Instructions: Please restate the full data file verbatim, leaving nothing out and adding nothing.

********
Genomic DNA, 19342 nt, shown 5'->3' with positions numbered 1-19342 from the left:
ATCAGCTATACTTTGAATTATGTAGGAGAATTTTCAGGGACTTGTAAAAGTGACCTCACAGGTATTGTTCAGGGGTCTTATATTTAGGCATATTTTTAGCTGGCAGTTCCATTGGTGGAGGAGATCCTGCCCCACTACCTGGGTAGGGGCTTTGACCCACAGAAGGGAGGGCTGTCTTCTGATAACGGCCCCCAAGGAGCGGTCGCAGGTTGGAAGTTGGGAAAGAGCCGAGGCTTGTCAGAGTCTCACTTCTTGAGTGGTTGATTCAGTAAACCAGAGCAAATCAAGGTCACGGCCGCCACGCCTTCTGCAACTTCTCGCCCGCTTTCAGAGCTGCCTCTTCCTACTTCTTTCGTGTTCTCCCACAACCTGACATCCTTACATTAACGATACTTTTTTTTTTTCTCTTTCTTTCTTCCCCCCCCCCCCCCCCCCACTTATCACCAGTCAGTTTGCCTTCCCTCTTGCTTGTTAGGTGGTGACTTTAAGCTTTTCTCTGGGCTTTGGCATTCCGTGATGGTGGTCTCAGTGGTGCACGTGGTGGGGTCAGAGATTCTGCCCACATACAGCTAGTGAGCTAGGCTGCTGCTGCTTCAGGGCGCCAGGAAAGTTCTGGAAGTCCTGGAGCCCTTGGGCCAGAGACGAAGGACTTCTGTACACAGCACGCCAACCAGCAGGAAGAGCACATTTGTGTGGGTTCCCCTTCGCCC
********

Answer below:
Genomic DNA, 19342 nt, shown 5'->3' with positions numbered 1-19342 from the left:
ATCAGCTATACTTTGAATTATGTAGGAGAATTTTCAGGGACTTGTAAAAGTGACCTCACAGGTATTGTTCAGGGGTCTTATATTTAGGCATATTTTTAGCTGGCAGTTCCATTGGTGGAGGAGATCCTGCCCCACTACCTGGGTAGGGGCTTTGACCCACAGAAGGGAGGGCTGTCTTCTGATAACGGCCCCCAAGGAGCGGTCGCAGGTTGGAAGTTGGGAAAGAGCCGAGGCTTGTCAGAGTCTCACTTCTTGAGTGGTTGATTCAGTAAACCAGAGCAAATCAAGGTCACGGCCGCCACGCCTTCTGCAACTTCTCGCCCGCTTTCAGAGCTGCCTCTTCCTACTTCTTTCGTGTTCTCCCACAACCTGACATCCTTACATTAACGATACTTTTTTTTTTTCTCTTTCTTTCTTCCCCCCCCCCCCCCCCCCACTTATCACCAGTCAGTTTGCCTTCCCTCTTGCTTGTTAGGTGGTGACTTTAAGCTTTTCTCTGGGCTTTGGCATTCCGTGATGGTGGTCTCAGTGGTGCACGTGGTGGGGTCAGAGATTCTGCCCACATACAGCTAGTGAGCTAGGCTGCTGCTGCTTCAGGGCGCCAGGAAAGTTCTGGAAGTCCTGGAGCCCTTGGGCCAGAGACGAAGGACTTCTGTACACAGCACGCCAACCAGCAGGAAGAGCACATTTGTGTGGGTTCCCCTTCGCCC